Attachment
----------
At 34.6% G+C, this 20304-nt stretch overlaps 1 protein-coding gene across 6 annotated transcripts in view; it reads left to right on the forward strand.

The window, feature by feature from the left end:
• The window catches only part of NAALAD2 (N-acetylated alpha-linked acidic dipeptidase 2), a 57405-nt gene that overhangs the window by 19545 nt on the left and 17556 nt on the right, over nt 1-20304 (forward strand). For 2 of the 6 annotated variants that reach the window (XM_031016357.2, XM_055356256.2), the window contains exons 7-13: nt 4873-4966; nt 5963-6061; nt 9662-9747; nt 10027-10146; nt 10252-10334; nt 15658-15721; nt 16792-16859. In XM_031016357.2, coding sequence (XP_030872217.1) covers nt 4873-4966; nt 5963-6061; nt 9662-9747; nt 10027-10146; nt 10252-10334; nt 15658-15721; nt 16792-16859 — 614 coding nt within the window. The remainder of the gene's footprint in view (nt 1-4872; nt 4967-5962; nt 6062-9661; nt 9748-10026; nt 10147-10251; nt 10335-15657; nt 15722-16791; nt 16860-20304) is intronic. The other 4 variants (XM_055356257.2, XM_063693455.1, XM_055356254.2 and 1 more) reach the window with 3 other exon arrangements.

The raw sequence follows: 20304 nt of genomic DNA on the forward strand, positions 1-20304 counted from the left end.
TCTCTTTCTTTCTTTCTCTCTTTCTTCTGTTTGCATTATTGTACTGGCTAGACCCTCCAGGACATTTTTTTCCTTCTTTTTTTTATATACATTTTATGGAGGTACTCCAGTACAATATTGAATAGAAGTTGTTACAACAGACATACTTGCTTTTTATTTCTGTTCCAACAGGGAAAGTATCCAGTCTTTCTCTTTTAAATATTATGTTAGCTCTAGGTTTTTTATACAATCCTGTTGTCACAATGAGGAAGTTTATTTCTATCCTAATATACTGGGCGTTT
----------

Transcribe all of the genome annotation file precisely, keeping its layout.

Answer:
At 34.6% G+C, this 20304-nt stretch overlaps 1 protein-coding gene across 6 annotated transcripts in view; it reads left to right on the forward strand.

The window, feature by feature from the left end:
• The window catches only part of NAALAD2 (N-acetylated alpha-linked acidic dipeptidase 2), a 57405-nt gene that overhangs the window by 19545 nt on the left and 17556 nt on the right, over nt 1-20304 (forward strand). For 2 of the 6 annotated variants that reach the window (XM_031016357.2, XM_055356256.2), the window contains exons 7-13: nt 4873-4966; nt 5963-6061; nt 9662-9747; nt 10027-10146; nt 10252-10334; nt 15658-15721; nt 16792-16859. In XM_031016357.2, coding sequence (XP_030872217.1) covers nt 4873-4966; nt 5963-6061; nt 9662-9747; nt 10027-10146; nt 10252-10334; nt 15658-15721; nt 16792-16859 — 614 coding nt within the window. The remainder of the gene's footprint in view (nt 1-4872; nt 4967-5962; nt 6062-9661; nt 9748-10026; nt 10147-10251; nt 10335-15657; nt 15722-16791; nt 16860-20304) is intronic. The other 4 variants (XM_055356257.2, XM_063693455.1, XM_055356254.2 and 1 more) reach the window with 3 other exon arrangements.

The raw sequence follows: 20304 nt of genomic DNA on the forward strand, positions 1-20304 counted from the left end.
TCTCTTTCTTTCTTTCTCTCTTTCTTCTGTTTGCATTATTGTACTGGCTAGACCCTCCAGGACATTTTTTTCCTTCTTTTTTTTATATACATTTTATGGAGGTACTCCAGTACAATATTGAATAGAAGTTGTTACAACAGACATACTTGCTTTTTATTTCTGTTCCAACAGGGAAAGTATCCAGTCTTTCTCTTTTAAATATTATGTTAGCTCTAGGTTTTTTATACAATCCTGTTGTCACAATGAGGAAGTTTATTTCTATCCTAATATACTGGGCGTTT